Around the corner from the hubbub and excitement of Whipsnade Zoo lies a remarkable landmark, Whipsnade Tree Cathedral. The site was the original inspiration of Edmund K Blyth, who served in the British infantry in World War I and lost two friends in the conflict, with another wartime comrade dying in a car crash in 1930. On a visit to Liverpool that autumn, the colour and beauty of the unfinished Liverpool Anglican cathedral impressed Blyth and his wife deeply:
“We talked of this as we drove south through the Cotswold Hills on our way home and it was while we were doing this that I saw the evening sun light up a coppice of trees on the side of a hill. It occurred to me then that here was something more beautiful still and the idea formed of building a cathedral with trees.”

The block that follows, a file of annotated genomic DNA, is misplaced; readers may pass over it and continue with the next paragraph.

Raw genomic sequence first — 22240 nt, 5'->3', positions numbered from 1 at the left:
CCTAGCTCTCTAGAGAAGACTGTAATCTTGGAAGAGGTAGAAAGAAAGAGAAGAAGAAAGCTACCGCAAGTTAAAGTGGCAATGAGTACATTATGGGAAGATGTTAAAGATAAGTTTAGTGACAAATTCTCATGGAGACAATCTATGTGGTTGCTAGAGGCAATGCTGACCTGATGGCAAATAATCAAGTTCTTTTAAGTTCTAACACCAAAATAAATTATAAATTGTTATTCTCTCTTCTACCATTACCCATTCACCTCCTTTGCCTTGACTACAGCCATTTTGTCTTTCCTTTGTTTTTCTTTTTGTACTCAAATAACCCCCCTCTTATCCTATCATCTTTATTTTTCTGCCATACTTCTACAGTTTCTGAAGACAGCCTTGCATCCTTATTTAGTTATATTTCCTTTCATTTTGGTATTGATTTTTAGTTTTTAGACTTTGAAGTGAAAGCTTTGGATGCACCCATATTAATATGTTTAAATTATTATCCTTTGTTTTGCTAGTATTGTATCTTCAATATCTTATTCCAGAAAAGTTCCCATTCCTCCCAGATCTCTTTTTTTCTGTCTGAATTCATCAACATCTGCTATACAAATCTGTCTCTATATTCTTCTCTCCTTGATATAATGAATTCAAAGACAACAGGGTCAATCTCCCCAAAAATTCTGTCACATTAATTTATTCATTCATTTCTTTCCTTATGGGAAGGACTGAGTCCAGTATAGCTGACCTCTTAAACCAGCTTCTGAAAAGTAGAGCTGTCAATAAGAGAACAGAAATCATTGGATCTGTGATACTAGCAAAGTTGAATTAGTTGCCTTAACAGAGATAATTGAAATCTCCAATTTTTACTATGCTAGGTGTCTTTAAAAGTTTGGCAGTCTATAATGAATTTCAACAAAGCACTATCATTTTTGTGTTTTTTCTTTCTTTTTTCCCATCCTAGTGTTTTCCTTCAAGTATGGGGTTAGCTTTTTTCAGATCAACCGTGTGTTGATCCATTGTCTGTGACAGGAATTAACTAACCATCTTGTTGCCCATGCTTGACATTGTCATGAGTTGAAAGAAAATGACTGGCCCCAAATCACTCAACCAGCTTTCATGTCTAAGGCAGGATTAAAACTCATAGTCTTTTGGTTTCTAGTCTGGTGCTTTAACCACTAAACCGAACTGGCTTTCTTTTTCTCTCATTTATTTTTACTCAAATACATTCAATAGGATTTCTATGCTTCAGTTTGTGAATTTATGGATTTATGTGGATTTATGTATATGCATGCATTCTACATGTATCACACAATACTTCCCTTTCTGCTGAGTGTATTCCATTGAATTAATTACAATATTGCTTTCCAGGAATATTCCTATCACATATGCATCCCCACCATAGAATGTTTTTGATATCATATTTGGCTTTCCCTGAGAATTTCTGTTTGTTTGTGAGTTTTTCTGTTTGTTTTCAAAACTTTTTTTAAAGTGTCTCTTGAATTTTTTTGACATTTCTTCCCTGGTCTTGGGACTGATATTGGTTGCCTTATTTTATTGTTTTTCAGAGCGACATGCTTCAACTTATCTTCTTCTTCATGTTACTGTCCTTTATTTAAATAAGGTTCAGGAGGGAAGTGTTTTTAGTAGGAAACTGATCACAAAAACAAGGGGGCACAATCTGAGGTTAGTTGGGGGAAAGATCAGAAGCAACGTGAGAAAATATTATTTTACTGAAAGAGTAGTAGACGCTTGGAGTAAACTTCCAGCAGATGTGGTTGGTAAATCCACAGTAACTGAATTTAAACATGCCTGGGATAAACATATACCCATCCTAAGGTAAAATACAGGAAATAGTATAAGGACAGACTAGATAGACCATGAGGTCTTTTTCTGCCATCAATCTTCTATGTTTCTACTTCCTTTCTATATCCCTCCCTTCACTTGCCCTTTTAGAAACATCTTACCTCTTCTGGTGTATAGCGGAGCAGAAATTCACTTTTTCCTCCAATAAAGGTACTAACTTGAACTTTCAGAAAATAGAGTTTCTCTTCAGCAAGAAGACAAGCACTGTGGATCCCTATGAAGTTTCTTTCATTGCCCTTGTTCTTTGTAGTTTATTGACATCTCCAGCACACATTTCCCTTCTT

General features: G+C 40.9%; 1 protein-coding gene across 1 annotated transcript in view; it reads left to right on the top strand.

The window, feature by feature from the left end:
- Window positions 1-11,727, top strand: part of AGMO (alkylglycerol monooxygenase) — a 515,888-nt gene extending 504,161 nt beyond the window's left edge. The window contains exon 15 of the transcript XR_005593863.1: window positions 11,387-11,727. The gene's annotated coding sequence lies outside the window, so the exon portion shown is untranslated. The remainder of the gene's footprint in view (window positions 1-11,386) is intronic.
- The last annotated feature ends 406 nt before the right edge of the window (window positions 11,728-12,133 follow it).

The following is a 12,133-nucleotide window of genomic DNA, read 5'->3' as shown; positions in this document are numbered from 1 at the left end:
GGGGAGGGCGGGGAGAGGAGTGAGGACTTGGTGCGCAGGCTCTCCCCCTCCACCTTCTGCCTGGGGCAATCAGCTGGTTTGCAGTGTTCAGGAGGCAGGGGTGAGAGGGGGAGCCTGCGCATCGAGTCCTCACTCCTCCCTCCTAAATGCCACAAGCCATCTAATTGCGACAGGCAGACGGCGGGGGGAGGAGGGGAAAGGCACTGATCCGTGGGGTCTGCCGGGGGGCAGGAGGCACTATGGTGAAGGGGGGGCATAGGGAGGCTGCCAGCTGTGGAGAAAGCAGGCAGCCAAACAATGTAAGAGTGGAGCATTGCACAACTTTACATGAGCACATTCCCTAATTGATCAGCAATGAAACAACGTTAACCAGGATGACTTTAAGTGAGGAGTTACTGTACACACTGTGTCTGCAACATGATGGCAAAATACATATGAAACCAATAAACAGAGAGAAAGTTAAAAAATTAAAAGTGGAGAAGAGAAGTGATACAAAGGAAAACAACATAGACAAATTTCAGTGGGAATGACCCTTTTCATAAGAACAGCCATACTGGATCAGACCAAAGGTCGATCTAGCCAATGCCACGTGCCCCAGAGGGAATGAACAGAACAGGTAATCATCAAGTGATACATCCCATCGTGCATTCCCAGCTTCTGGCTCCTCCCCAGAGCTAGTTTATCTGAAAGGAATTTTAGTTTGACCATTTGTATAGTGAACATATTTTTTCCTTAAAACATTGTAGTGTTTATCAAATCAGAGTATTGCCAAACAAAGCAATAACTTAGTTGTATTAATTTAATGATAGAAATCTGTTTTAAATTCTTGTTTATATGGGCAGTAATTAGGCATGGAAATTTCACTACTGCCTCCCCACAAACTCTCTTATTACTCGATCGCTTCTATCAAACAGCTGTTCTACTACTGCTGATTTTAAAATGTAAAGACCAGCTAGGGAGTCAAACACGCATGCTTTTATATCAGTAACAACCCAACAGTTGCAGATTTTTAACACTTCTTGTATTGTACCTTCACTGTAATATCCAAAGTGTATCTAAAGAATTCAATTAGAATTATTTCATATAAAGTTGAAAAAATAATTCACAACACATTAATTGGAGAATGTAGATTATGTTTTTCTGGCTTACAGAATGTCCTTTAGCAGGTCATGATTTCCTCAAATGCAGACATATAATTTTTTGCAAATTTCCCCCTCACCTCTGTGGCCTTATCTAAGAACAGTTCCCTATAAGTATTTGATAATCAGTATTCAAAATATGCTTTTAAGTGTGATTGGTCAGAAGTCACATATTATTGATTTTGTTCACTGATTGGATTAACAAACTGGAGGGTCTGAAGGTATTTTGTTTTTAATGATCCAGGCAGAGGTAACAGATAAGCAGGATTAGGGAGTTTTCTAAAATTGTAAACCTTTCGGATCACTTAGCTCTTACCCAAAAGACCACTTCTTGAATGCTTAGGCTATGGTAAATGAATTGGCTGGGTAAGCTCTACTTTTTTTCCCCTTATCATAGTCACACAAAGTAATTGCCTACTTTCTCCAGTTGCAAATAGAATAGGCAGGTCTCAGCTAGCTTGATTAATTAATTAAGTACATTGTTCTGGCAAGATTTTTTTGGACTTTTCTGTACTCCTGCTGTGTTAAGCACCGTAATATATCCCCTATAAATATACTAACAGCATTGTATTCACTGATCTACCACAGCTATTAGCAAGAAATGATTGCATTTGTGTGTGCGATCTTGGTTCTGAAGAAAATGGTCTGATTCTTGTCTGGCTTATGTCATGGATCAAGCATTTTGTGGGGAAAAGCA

Blyth, who had previously bought two cottages in Whipsnade for use as holiday homes for poor London families, envisioned a cathedral of trees as a fitting memorial to his friends and a symbol of faith, hope and reconciliation. The cathedral has never been consecrated, but is used for wedding blessings and interdenominational worship and there is an annual service on the second Sunday in June. The cathedral takes the layout of medieval cathedrals as its inspiration, so you enter through a porch of oak trees into a lime tree lined nave before coming to a chancel of silver birches and yew hedging. Four chapels reflect the seasons with different trees in each, and a garden of flowering shrubs framed by cypresses is the main feature of the cloister area. Despite the occasional sounds of a strimmer or of small infants running amok, the cathedral remains a beautiful, tranquil space in which to relax and reflect.